Best of all our bartender was Katie, who was my bartender the first time I went there, and she is awesome. Such a great bar!

The next morning we took BART to Oakland. We had tickets to the A's baseball game and it was a fantastically sunny and warm day! On the advice of our server at The Riddler we had a delicious brunch at Hopscotch before. Absolutely wonderful service, very good Ramos gin fizz, corned beef hash, all while sitting outside. Highly recommend.

We arrived at the stadium by Uber and had the best seats, 2nd row at 1st base. The stadium is so old and it's pretty bare bones but the game itself was very fun!
Still full from brunch, we skipped eating at the stadium. But after it ended we both were wanting a little bite so we grabbed BART and took it to 12th street and then walked up to Starline Social Club. Another excellent recommendation from our Riddler server.
This area of Oakland is super cool! Lots of nice little spots and a real hipster vibe. I'd never been and was happy to spend a little time here.

It was an easy ride back to the city on BART where spent our evening playing the free Frogger, PacMan, and Galaxy game in our hotel bar.

And when we boarded our flight home the next morning,  I knew to order my mimosa on the seatback screen before the carts came down the aisle! Always a great time in San Francisco!

All San Francisco photos here.

Sunday, November 18, 2018

Stationed in Siem Reap

Trip date: January 2018

Like most travellers who come to Cambodia to explore the temples of Angkor, we based ourselves in Siem Reap for 4-days. We arrived via the Giant Ibis bus from Phnom Penh, a 5-hour drive through the Cambodia country. It’s always surprising to me when I travel around countries that don’t have train options or quick domestic flights. So here were were on a tourist bus heading north past really nothing but rickety shack-style homes, on stilts, with dirt yards, a few had a cow in front. I found the scenery fascinating.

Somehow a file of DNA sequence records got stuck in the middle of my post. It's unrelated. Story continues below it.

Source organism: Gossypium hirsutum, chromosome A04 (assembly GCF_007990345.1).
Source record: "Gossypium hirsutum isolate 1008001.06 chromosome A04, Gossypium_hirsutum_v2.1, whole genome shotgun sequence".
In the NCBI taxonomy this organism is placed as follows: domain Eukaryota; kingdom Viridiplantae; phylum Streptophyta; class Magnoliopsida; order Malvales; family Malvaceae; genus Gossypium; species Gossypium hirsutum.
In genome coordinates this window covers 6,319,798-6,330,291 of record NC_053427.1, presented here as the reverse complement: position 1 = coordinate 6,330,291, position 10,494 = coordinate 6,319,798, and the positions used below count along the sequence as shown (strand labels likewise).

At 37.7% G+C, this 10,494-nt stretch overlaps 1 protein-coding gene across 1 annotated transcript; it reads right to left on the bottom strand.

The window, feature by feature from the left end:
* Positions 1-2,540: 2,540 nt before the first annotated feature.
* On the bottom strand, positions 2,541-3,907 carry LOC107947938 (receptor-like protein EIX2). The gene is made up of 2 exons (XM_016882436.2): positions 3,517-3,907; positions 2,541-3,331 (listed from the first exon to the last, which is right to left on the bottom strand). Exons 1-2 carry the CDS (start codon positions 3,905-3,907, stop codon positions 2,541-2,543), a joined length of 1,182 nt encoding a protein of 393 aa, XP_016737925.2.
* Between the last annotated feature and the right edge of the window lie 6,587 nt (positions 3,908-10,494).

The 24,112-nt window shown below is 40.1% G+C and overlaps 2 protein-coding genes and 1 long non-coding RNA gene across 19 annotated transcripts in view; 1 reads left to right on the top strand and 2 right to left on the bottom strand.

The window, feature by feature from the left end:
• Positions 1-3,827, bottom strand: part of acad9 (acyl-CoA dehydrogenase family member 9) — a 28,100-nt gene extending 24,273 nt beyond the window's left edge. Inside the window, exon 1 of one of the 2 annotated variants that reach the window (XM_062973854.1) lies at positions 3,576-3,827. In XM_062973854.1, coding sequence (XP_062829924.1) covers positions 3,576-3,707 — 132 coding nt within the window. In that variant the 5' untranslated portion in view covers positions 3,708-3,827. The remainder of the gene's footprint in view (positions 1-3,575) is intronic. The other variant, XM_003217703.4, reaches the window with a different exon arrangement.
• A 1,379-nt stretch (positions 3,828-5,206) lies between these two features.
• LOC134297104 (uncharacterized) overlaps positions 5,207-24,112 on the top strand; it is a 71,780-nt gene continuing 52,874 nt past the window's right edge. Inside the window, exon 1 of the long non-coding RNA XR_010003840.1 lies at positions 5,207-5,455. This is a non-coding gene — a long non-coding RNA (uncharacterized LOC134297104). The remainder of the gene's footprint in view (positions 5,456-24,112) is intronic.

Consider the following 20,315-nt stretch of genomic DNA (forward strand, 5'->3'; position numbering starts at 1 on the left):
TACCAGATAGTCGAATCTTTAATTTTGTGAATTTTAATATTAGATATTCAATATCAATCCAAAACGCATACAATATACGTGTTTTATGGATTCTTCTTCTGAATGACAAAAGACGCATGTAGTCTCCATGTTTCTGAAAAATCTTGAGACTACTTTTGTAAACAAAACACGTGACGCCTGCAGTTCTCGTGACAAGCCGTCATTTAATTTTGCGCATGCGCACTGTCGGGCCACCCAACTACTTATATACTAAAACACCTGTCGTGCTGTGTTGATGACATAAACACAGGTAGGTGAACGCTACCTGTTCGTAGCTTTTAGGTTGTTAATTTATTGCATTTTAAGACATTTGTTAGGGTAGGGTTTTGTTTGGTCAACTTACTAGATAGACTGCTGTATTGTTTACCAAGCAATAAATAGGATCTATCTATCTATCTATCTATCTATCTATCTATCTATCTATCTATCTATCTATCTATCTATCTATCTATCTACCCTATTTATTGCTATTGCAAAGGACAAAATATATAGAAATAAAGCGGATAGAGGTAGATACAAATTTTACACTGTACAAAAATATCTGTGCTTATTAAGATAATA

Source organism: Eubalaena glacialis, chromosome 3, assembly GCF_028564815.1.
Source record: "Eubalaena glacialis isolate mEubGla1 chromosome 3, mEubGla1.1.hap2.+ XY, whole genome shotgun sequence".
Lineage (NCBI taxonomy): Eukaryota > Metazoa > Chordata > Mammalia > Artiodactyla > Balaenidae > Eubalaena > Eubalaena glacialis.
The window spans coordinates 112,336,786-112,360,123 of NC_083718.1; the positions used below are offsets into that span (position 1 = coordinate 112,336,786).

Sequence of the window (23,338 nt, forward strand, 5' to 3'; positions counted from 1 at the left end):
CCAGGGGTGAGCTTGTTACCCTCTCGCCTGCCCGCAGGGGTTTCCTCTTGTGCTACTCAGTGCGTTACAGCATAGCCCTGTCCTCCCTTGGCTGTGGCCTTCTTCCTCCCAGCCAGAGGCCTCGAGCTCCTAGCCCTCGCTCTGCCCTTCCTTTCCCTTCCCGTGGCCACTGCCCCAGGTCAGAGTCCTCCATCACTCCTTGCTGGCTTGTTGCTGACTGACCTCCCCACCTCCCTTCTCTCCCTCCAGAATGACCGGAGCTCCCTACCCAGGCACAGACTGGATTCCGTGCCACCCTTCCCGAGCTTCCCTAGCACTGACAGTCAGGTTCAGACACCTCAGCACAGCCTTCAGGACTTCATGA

The bus had comfortable seats and intermittent wifi. We made a few stops along the way, one was basically a rest stop where we could use the toilets and buy snacks. I grabbed a few cold beers. The next was a roadside restaurant that also seemed specifically there for travelers, serving fine and quick meals.

When we arrived at the bus station in Siem Reap we were met by tuk tuk driver Kong, who fellow blogger Lara from Gran Turismo Travels kindly arranged for us (she can also arrange tours of the area, check out her site!) Since there were four of us, and all with luggage, he ended up hiring an additional tuk tuk in order to get everything to fit.

It was a quick ride to our Airbnb, a 3 bedroom/ 2 bath apartment right on the river that winds through town.

We headed up to the rooftop terrace with some champagne and sausage we had brought with us, for a toast to this new location and to take in the views and the sunset.

We had hired Kong for our entire stay, so each day we would discuss our plans with him, he'd quote us the price and would then be waiting at the agreed upon time. That evening he met us in front of our apartment and we took off for the Elephant Bar in the Raffles Hotel. It was fine, but it wasn’t as nice as the one in Phnom Penh.

Kong was waiting when we came out and he took us to a big night market that was happening right down the street. It was a maze of street food vendors, crafts, and games.

We ordered an assortment of skewers and also some banana crepes, which were similar to the ones I fell in love with in Thailand.

Our next stop was at Asana, which is a really cute restaurant housed in the only remaining Khmer wood house in the area. Unfortunately the drinks were pretty actively bad, I don’t think any of us finished ours. I can't speak for the food.

Just around the corner, Miss Wong was much better. Dark wood and red Chinese decor gives an atmosphere of a speakeasy (or opium den). The manager kindly sat us at a great table straddling the inside and terrace.

We had a couple of rounds of drinks and also some dim sum bites and everything was pretty good.

We weren’t in town much, and after full days at the temples we weren’t up for big nights out, but we found a few good places for drinks and dinner.